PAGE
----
Digga CEO loses fight with can­cer

The Gold Coast Bulletin - - NEWS - ALIS­TER THOM­SON alis­ter.thom­

Trib­utes to Digga CEO Suzie Wright, who passed away re­cently af­ter a bat­tle with can­cer

TO CEO Suzie Wright, a fire that de­stroyed Digga’s Yatala fac­tory was a “great team build­ing ex­er­cise”.

But to her 160 staff, the way she han­dled the after­math of the dev­as­tat­ing blaze was noth­ing short of mirac­u­lous.

The pas­sion­ate cham­pion of Australian man­u­fac­tur­ing, who pulled the lead­ing Gold Coast man­u­fac­turer through in­cred­i­ble chal­lenges, will be farewelled to­day af­ter los­ing her fight with ovar­ian can­cer. She was 49.

Her great­est chal­lenge came in March 2016 when a fire melted equip­ment and caused tens of mil­lions of dol­lars in dam­age.

Ms Wright told the Bulletin in 2016 that when she first heard of the blaze she did not think too much of it.

“I said to the firey ‘How quick can I get the boys back work­ing?’

“He had this big smile on his face. He said: ‘You know what? You should call your in­sur­ance com­pany’.”

Ms Wright said her aim was to get the fac­tory back in ac­tion as soon as pos­si­ble.

An­other man­u­fac­tur­ing fa­cil­ity was found on nearby Link Drive and work­ers were put up in de­mount­a­bles, with Digga man­u­fac­tur­ing from its new base within days.

“I had ship­ments to meet. It was not an emo­tional thing for me. I re­act best un­der pres­sure,” she said nine months af­ter the fire.

Ms Wright died last Fri­day af­ter bat­tling a rare form of ovar­ian can­cer for 15 months.

A state­ment from Yata­l­abased Digga, which makes ma­chin­ery at­tach­ments such as buck­ets for earth­mov­ing ve­hi­cles, said the com­pany had lost a “vig­or­ously pas­sion­ate and in­tel­li­gent woman”.

“The Australian man­u­fac­tur­ing com­mu­nity has lost its great­est ad­vo­cate and the world has lost a com­pas­sion­ate and amaz­ing hu­man be­ing,” the state­ment read.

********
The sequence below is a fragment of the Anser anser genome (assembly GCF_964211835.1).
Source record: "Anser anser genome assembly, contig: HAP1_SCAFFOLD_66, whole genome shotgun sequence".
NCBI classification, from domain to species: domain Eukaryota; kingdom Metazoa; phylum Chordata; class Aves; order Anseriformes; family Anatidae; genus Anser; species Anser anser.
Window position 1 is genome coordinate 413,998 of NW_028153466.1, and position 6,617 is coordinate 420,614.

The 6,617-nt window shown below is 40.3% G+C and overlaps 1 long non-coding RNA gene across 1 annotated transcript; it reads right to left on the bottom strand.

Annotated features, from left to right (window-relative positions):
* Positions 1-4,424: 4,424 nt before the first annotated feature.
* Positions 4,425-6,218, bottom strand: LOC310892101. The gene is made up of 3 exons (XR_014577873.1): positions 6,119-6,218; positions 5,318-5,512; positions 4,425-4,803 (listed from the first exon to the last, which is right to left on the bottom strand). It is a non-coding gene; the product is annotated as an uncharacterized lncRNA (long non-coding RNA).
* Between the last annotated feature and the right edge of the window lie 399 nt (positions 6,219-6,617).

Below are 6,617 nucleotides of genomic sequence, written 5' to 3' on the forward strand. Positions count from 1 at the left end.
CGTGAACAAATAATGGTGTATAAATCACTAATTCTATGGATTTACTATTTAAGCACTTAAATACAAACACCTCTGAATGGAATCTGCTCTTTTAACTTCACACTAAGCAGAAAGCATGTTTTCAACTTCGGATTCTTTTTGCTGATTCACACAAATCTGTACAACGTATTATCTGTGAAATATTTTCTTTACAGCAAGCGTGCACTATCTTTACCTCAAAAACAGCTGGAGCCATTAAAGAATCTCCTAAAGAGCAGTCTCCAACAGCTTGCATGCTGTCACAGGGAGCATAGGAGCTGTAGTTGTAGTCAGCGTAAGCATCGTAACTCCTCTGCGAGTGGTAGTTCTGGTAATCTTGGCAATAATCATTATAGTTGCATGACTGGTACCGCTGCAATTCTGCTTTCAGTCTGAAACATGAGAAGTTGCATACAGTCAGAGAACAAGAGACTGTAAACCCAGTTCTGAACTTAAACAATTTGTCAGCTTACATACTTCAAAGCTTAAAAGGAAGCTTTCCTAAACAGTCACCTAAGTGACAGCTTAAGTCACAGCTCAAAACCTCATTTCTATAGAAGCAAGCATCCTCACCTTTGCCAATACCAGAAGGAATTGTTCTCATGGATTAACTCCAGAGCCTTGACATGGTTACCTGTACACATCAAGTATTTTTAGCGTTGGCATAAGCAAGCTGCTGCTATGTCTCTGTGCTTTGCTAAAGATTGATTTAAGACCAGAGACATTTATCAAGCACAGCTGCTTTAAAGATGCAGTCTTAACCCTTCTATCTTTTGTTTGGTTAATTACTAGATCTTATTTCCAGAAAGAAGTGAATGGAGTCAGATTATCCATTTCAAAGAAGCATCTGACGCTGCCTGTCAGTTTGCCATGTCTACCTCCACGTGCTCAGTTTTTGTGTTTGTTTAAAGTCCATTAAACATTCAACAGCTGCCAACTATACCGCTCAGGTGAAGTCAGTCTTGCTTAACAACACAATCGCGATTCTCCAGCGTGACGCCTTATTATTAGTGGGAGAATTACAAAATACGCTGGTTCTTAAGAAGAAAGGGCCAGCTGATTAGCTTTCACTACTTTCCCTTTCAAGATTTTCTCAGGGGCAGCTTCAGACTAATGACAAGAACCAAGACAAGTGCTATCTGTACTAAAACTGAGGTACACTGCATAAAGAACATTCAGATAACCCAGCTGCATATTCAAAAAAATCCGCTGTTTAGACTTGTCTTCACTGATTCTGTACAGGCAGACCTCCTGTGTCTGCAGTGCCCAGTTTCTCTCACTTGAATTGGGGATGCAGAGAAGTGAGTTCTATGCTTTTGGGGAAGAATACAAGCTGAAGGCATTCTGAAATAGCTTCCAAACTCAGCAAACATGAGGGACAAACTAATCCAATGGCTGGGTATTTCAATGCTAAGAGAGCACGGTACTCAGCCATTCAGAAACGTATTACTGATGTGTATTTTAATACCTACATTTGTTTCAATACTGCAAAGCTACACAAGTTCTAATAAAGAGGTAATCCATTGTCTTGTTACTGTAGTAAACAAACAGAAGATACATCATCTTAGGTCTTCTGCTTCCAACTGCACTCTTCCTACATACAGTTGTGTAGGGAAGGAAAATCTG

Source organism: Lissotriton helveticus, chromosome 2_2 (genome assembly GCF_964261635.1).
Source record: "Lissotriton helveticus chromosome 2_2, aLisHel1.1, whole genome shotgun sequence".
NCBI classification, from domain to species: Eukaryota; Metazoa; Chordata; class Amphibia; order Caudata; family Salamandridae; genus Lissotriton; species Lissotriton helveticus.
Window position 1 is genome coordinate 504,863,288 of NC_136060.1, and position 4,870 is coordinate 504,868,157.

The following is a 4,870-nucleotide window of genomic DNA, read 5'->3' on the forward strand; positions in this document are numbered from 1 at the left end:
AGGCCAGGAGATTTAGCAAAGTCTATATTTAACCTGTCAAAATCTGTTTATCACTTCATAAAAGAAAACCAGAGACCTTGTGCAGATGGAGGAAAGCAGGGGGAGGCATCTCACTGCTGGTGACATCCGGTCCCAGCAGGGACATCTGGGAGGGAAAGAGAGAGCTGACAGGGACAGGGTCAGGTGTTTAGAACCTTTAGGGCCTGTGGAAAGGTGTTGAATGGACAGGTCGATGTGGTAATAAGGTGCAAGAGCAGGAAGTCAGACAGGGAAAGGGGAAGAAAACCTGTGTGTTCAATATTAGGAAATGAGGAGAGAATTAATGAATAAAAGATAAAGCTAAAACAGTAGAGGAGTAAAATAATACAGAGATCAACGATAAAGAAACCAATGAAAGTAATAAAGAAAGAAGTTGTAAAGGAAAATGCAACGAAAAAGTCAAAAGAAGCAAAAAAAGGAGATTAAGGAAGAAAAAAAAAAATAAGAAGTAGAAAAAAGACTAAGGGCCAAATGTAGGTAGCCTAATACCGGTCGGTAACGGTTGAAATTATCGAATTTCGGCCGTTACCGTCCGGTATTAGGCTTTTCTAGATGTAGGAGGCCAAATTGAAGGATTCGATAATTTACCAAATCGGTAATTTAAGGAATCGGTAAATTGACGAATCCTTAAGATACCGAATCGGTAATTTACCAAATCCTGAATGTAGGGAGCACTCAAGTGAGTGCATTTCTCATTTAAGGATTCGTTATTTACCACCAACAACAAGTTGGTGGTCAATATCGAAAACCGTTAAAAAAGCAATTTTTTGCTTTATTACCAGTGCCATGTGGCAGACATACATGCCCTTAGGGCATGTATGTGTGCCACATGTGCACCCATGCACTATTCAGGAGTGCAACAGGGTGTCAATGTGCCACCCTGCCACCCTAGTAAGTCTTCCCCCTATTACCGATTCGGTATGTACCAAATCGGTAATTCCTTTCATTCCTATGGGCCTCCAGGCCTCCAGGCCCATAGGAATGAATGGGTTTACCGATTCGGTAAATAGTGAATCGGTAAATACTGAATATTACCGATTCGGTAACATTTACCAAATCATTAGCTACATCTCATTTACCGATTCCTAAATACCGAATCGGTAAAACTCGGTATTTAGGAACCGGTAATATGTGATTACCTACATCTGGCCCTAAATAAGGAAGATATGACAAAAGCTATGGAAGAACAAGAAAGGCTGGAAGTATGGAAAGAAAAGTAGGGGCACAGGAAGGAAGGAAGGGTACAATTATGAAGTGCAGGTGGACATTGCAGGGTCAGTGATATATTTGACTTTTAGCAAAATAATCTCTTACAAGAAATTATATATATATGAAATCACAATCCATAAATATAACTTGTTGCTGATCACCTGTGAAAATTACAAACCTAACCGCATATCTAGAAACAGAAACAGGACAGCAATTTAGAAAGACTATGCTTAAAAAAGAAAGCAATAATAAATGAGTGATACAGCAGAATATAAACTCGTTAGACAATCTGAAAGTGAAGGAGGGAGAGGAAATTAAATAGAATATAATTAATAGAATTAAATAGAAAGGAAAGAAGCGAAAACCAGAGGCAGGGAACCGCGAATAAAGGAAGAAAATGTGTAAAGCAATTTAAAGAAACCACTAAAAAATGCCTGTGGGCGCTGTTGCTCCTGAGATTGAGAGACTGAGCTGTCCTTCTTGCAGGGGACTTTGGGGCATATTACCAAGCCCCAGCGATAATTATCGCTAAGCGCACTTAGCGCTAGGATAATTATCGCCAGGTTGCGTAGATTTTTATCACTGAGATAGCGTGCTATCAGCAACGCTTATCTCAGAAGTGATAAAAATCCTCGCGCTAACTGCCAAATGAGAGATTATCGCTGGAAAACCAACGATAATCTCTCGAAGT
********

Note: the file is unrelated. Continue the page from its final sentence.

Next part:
“No words can ad­e­quately ex­press our sad­ness at Suzie’s death or our grat­i­tude for the op­por­tu­nity to work with her over the past 21 years.”

Ms Wright was born and raised on the Gold Coast and worked in her fa­ther’s con­tract­ing and con­struc­tion busi­ness, where she gained hand­son ex­pe­ri­ence in con­struc­tion pil­ing and other skills, for more than 15 years.

She joined Digga in the mid-1990s and was ap­pointed CEO in 2004 at the age of 35. The com­pany was founded by her ex-hus­band Ste­wart Wright in 1981.

A pas­sion­ate cham­pion of Australian man­u­fac­tur­ing, Ms Wright told the Bulletin in 2016 that if she had a spare $1 mil­lion, she would in­vest in the in­dus­try.

“I to­tally be­lieve in it and am pas­sion­ate about it,” she said.

“I’m in­volved with Grif­fith Univer­sity’s Ad­vanced De­sign and Man­u­fac­tur­ing In­sti­tute and, with this fa­cil­ity (Digga’s fac­tory at Yatala), we’ll help peo­ple to go into man­u­fac­tur­ing. If we lose our trades they are gone for­ever.”

As well as lead­ing the com­pany fol­low­ing the fire, the Digga state­ment lists the con­sol­i­da­tion of its Australian oper­a­tions, res­cu­ing and suc­cess­fully in­te­grat­ing Kanga Load­ers into the Digga busi­ness, and es­tab­lish­ing a large man­u­fac­tur­ing plant in the US as her great­est achieve­ments.

“She was head­ing a global com­pany in what was, pre­dom­i­nantly, clas­si­fied as a man’s in­dus­try,” the state­ment goes on to say.

“In­spir­ing women glob­ally, she paved the way for other fe­males at Digga and through­out the in­dus­try to take on roles that were tra­di­tion­ally seen as be­ing for men.”

Ms Wright is sur­vived by her hus­band Alan Wade, daugh­ter Zoe Davies and son Liam Wright.

Mr Wright will re­main as chair­man, Mr Wade will step into the CEO po­si­tion of Digga Group and Peter Moody will re­main as chief op­er­at­ing of­fi­cer.

It is un­der­stood a pri­vate fu­neral for fam­ily will be held to­day and a cel­e­bra­tion of Ms Wright’s life on June 23.

Con­tact for de­tails of the pub­lic cel­e­bra­tion.


For­mer Digga CEO Suzie Wright, who lost her bat­tle with ovar­ian can­cer last week, will be re­mem­bered as a strong and in­spi­ra­tional leader.

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